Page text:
Stephen Colbert shares the best lesson of his career, learned as an improv student at Second City

Stephen colbert second cityYouTube/gotstogoStephen Colbert and Aliza Murrieta perform in a Second City sketch in 1990.

Unlike many of its most successful alumni, incoming Late Show host Stephen Colbert didn’t long dream of attending The Second City improv troupe in Chicago and using it as a way to start a career in show business. As a theatre student at nearby Northwestern University, he even shunned it, he told The A.V. Club in 2006.

But after graduating college in 1986, he got a job at Second City’s box office and decided to take advantage of the free improv classes he had access to.

Over the next several years he would learn the mechanics of fast-paced comedy, but it was on his first day performing on stage that he learned the greatest lesson of his career, he told GQ for a new profile by Joel Lovell.

Second City director Jeff Michalski told Colbert and his fellow improv students, “You have to learn to love the bomb.”

Colbert explained further:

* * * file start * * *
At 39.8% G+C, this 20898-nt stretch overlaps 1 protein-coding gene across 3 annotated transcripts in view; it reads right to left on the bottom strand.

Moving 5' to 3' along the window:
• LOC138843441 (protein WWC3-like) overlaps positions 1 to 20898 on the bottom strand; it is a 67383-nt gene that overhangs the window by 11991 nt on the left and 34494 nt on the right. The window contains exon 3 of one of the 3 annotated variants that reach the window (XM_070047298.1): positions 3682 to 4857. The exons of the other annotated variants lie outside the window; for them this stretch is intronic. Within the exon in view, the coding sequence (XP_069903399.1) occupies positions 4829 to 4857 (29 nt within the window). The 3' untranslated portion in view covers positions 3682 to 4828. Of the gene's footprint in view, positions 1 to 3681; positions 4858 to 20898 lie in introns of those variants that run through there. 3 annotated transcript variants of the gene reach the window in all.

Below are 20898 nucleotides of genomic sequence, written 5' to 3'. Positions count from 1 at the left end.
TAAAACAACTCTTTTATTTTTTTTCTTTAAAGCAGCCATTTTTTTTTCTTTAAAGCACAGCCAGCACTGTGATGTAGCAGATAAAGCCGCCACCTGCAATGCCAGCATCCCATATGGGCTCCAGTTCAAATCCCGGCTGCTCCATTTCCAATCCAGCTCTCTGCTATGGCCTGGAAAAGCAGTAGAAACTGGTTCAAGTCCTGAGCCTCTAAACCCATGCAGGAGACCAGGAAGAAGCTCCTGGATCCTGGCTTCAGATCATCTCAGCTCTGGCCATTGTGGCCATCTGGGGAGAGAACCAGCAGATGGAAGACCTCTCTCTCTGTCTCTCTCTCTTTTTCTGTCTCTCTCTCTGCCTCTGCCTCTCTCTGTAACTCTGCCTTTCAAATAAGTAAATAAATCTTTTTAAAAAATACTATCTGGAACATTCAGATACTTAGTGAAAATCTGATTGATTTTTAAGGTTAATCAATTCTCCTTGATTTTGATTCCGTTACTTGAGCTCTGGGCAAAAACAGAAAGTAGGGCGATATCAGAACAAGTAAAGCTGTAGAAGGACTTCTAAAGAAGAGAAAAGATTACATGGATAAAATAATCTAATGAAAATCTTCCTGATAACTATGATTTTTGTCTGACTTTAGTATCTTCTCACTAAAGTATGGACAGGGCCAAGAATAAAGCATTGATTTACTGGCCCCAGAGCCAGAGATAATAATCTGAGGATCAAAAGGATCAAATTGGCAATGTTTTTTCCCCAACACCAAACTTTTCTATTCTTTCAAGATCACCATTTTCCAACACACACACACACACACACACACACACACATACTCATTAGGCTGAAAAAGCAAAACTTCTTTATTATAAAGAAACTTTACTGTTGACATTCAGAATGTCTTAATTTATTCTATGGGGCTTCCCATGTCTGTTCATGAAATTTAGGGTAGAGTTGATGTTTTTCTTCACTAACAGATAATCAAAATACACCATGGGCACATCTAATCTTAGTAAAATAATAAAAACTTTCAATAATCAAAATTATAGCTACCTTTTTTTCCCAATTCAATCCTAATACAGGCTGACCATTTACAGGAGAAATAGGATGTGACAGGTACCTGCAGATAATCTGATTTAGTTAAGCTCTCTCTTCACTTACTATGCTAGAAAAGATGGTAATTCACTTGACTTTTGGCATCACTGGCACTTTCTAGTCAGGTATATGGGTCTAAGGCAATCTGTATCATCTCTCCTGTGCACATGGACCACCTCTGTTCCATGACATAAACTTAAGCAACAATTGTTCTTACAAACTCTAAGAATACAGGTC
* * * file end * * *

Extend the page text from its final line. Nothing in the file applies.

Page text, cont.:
It took me a long time to really understand what that meant. It wasn’t “Don’t worry, you’ll get it next time.” It wasn’t “Laugh it off.” No, it means what it says. You gotta learn to love when you’re failing … The embracing of that, the discomfort of failing in front of an audience, leads you to penetrate through the fear that blinds you.

As explained in Shane Snow’s book “Smartcuts,” Second City employs a rapid feedback technique during training that allows students to act fearlessly, which translates into their performances in front of audiences.

“Performers typically take audience suggestions for topics or backstories for characters, then act out the first thing that comes to mind,” Snow wrote. “Amid all the zaniness that ensues, casts can slip in scenes they have been considering for their show and gauge audience reactions. And though sometimes the material is dreadful, it doesn’t matter. They can fail without failing.”

Colbert told GQ that because he’s naturally an introspective person with a “discomfort in society” he developed a habit of creating uncomfortable situations for himself, like singing in a crowded elevator, just to confront that discomfort and realise it didn’t need to have power over him.

Combined with his training, this approach turned him into one of America’s most electric television personalities.

For more on Colbert’s life, including how dealing with tragedy has had a tremendous impact on his career, check out the full article from GQ.

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